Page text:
'Kaam bolta hai' (work speaks for itself) is the war cry of Akhilesh Yadav's Samajwadi Party ahead of the upcoming Uttar Pradesh Assembly elections. It's for the voters of India's largest state to decide whether the work done by his government in the last five years is enough to give them another term. But there have been enough cases where the state police have been forced by politicians and bureaucrats to exceed their brief and go beyond legal systems and procedures. While some such cases have got publicity, some others were hushed up, and many perhaps never came into public domain at all.
The case of powerful minority voice and senior minister of the state Azam Khan's buffaloes being stolen and then recovered by the police may have hit headlines, but that's not the only example of police being misused in the state. There was also a top IAS officer from Uttar Pradesh, now retired. He was said to be the blue eyed boy of the chief minister, and held many a plum posting before retiring.
In February last year, he had hosted his son's wedding reception in Lucknow, and several big industrialists had attended the function. Four days later, an expensive necklace which was received as a gift was found missing. The finger of suspicion immediately went towards two domestic help who were in charge of shifting the gifts from the wedding venue to the bureaucrat's house. Within minutes, police swooped down and the servants were whisked away.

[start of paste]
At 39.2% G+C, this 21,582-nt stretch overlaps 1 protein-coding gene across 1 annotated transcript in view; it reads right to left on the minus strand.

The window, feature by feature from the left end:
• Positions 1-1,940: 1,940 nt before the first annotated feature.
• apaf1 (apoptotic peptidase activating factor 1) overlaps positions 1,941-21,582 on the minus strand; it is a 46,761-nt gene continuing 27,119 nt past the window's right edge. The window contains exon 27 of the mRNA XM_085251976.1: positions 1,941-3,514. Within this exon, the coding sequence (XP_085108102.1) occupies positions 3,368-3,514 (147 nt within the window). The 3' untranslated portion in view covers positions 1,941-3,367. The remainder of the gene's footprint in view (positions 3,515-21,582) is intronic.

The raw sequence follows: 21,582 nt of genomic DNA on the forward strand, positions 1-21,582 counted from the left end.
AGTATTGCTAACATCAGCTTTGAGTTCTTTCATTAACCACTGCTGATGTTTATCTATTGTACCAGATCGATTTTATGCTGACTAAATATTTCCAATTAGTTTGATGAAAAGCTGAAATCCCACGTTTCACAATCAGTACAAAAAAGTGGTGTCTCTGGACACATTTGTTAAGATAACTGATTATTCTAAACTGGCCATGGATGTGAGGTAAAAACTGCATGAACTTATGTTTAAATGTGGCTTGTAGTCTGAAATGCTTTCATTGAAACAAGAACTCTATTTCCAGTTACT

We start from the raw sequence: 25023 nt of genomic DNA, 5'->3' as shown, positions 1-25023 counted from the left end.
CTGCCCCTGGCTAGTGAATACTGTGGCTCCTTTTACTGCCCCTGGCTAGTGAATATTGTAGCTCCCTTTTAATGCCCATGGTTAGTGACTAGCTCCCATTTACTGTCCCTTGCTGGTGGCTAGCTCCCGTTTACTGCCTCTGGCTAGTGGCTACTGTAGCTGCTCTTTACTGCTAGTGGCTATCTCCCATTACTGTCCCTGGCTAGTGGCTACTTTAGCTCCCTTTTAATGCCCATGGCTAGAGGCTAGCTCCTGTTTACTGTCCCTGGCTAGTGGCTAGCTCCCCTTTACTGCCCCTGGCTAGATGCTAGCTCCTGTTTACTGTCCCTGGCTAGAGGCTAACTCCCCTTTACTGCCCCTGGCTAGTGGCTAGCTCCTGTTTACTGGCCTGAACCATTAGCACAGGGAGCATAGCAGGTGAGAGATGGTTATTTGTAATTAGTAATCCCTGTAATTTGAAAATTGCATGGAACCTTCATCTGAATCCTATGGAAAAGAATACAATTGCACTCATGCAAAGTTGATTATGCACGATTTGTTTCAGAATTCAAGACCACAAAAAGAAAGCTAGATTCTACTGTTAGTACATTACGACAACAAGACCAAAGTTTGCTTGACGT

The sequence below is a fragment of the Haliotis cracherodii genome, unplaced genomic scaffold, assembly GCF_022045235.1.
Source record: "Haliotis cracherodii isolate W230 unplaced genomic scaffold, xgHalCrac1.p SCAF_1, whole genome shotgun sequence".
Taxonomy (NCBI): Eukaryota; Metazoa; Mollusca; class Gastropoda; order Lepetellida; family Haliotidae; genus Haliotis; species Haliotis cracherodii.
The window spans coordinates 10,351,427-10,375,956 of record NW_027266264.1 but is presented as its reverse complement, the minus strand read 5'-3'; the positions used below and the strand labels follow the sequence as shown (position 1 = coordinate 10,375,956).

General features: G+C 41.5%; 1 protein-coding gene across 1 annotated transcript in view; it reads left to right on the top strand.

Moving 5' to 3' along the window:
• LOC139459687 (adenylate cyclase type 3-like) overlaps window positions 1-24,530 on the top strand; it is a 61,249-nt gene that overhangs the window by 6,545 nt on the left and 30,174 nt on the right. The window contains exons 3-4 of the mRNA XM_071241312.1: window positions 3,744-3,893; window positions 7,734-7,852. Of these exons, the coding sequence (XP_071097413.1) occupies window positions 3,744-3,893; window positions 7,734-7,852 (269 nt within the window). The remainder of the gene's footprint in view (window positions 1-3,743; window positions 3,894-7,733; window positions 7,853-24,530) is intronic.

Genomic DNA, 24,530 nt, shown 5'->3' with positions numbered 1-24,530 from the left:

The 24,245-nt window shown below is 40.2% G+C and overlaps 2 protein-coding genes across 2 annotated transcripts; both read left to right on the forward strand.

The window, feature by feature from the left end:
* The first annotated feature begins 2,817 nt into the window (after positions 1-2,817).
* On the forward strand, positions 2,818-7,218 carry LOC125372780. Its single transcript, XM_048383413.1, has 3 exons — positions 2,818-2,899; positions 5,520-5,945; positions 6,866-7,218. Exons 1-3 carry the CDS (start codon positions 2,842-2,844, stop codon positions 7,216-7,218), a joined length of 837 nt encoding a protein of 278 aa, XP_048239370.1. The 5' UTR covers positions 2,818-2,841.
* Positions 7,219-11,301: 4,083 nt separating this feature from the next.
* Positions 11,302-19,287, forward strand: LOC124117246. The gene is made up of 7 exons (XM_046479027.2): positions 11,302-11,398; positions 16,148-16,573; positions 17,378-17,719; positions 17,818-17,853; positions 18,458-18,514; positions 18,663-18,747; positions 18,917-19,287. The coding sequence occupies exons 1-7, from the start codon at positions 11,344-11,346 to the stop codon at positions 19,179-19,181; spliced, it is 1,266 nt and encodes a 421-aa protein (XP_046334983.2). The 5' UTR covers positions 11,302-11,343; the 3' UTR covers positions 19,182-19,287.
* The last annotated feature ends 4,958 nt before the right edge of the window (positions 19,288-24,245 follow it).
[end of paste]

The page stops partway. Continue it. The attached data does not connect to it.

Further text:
Surprisingly, they weren't taken to the Hazrat Ganj police station, under whose jurisdiction the matter came. Instead they were taken to the far flung Bakshi Ka Talab police station, which falls in the rural outskirts of the city. Let alone a first information report (FIR), even a written complaint wasn't given to the cops. But the matter involved the topmost bureaucrat of the state, so the police displayed extra vigilance and the suspects were picked up and subjected to third degree torture.
This interrogation continued for two months, and the duo was even made to go through a lie detector test. But there were no results. In the meantime, the police also suffered a major embarrassment, when one of the suspects tried to kill himself in police custody by drinking poison.
When ultimately the questioning yielded no results, the two suspects were let off, and their service at the bureaucrat's house was also terminated.
Sources say the two were innocent and had no idea about the theft. But the police, forced and pressured by the power corridors to produce a confession, interrogated them over two months, even using brute force and torture techniques without any reason. The sources have added that when no information was forthcoming even after two months, the bureaucrat summoned a top police official and asked to be compensated for Rs 30 lakh, which was the value of the necklace. Failing to do this, the top cop was unceremoniously attached to DGP headquarters, a common punishment posting. The "official" reason given was that he had failed to control crime in the state capital.
A retired bureaucrat, on condition of anonymity, described the last five years under the Samajwadi Party as "jiski laathi uski bhains". He said the law is only for those who have affluence and influence. Anybody who doesn't have these two qualities is always at the receiving end of the law in Uttar Pradesh, he said.
People of the state are unfavourably comparing this government with the previous Bahujan Samaj Party (BSP) establishment, which saw improvement in law and order in the state. But the Samajwadi establishment still proudly chants, "Kaam bolta hai," a deliberate attempt designed to not even ensure a discussion on the law and order situation prevailing in the state.